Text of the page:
• Write the key terms, ideas, and dates from the reading onto index cards; use these as flashcards to review at a later time.
  • Create study tools as you go! For example, you could write your own practice test questions. If you see a diagram, copy it into your own notebook. Or, to take it a step further: take an idea, process, or concept that’s covered in a section of the text, and see if you can create your own chart or diagram that illustrates the information you need to learn, know, and do.
  • Carefully consider how each paragraph of the piece is structured. This active reading strategy will help you think critically about the points and arguments presented in the reading.
  • Look closely at any photographs, illustrations, and diagrams included in the reading material. Make notes on these as well: they’re more than illustrations… they convey important information about the subject you’re studying.

Reference: Wong, Linda. 2015. Essential Study Skills, 8th ed. Stamford, CT: Cengage Learning.


Note-Taking Strategies

Annotating and Marking the Text


Annotating and marking the text are active reading strategies that allow the reader to interact with the text. This enhances the reader’s understanding of, recollection, and reaction to the text. Annotating and marking the text can involve highlighting, underlining, circling, and writing notes, questions, comments and summaries of your readings in the margins.

Marking the Text

  • Box words you don’t know.
  • Circle and or Highlight key terms or concepts, names of people, places, dates, repeated words, and historical events.
  • Underline central claims, main idea, facts, descriptions of a person, place, thing, or idea. It is also important to underline evidence that can support the prompt, a cause and effect relationship, and evidence that can help address a counterargument.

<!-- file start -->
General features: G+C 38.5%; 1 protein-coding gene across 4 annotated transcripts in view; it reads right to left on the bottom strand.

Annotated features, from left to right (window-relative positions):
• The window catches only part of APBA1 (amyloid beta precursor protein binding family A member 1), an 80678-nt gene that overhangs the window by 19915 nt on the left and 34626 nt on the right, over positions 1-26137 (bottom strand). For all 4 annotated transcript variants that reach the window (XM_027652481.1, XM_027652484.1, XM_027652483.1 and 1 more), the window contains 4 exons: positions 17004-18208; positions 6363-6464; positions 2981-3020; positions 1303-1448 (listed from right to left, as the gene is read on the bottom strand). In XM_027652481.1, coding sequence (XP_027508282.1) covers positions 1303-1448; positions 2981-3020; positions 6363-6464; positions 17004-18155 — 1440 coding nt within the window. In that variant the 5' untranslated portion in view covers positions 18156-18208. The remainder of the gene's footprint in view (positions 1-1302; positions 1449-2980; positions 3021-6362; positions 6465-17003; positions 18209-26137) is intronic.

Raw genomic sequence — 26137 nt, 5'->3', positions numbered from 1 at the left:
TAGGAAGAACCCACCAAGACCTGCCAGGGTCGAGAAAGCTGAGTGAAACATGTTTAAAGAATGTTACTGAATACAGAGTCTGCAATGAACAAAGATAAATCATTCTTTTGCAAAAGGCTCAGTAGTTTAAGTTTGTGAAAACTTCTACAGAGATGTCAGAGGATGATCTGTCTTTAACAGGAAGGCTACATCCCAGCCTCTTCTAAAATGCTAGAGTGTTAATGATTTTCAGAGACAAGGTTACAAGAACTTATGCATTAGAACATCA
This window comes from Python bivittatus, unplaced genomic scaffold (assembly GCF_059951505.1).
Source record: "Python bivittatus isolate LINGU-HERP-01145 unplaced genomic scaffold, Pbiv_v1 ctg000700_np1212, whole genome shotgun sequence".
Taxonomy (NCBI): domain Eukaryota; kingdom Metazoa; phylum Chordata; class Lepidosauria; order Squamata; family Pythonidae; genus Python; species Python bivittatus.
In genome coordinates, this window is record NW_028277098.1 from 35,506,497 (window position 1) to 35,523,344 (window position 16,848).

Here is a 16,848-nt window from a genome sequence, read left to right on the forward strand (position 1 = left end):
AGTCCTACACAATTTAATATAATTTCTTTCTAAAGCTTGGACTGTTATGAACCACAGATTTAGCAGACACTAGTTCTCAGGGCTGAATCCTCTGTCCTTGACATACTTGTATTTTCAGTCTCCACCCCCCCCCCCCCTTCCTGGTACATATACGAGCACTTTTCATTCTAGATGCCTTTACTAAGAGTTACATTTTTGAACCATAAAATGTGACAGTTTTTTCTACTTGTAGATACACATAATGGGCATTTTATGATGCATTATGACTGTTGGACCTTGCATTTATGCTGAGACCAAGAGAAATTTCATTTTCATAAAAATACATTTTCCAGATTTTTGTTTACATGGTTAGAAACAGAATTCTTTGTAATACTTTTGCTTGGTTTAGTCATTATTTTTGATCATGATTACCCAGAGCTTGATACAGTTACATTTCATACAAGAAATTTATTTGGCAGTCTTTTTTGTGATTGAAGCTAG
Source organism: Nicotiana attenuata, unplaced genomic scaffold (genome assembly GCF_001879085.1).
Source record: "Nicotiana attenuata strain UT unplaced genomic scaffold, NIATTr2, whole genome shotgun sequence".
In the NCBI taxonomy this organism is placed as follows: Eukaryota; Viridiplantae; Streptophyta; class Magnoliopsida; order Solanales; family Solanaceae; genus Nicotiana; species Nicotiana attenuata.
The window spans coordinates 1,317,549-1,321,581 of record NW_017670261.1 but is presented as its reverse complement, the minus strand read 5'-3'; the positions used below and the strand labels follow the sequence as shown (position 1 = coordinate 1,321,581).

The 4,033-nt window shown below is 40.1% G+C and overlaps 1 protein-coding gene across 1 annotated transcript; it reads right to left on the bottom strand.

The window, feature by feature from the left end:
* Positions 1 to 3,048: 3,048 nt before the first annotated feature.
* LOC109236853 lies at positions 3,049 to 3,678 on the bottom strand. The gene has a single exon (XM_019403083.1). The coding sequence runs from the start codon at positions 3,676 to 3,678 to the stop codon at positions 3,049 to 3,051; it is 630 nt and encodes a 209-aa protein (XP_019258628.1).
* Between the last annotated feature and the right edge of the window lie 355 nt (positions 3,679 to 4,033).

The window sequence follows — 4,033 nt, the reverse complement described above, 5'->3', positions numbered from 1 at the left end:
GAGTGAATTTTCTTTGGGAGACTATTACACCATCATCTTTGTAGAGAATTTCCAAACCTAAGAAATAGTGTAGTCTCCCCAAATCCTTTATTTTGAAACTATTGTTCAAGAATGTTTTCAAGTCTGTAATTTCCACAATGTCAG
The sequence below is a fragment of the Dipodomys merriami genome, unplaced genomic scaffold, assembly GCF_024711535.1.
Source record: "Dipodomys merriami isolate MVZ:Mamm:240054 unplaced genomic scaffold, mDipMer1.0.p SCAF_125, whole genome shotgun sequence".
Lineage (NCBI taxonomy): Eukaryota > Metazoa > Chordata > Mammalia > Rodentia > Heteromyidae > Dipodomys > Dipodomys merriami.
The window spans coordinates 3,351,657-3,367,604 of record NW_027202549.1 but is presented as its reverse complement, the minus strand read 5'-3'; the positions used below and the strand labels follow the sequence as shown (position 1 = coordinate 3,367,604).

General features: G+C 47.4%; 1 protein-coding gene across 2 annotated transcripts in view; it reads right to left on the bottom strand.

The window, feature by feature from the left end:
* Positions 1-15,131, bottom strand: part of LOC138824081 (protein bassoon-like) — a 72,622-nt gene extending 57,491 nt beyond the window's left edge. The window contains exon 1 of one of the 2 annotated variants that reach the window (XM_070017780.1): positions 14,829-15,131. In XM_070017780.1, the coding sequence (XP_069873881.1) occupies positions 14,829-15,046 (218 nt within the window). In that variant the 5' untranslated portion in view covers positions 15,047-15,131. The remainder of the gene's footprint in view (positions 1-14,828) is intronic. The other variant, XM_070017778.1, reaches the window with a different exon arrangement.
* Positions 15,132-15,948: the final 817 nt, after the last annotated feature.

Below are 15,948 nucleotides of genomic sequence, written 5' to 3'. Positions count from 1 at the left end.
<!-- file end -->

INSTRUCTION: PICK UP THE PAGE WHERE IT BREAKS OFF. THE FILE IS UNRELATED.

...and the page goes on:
Annotating the Text

  • Comment on interesting or surprising information.
  • Signal where important information can be found with key words or symbols in the margin.
  • Write short summaries in the margin.
  • Write questions in the margin next to the section where the answer can be found.
  • Indicate steps in a process by using numbers in the margin.

Cornell Note Taking Method


The Cornell Method is a system for condensing, organizing, and reviewing notes.


  • Use a ruler to create a 2.5-inch margin on the left side of the paper, leaving a 6-inch area on the right in which to make notes.
  • Towards the bottom of your paper you will leave a 2-inch area to write a summary of your notes in one or two sentences.
  • During class, take down notes in the 6-inch area, called the Note Taking Area.
  • As soon as possible after class, fill in any incomplete phrases and sentences.
  • For every significant bit of information, write keywords in the left margin, known as the Cue Column.
  • Spend about 10 minutes after class reviewing your notes: Cover your class notes with a card, leaving keywords exposed. Say the keyword out loud, then say as much as you can recall of the material in the Note Taking Area. The card should only be moved once you have reached the bottom of the page to check if what you said aloud was correct. If you can say it, you know it.
  • Write a summary overview of your notes at the bottom of the paper.


Click on either one of the pictures above to get a printable copy. 

Click on the picture above to get a printable copy of the Outline and Charting Note taking Methods.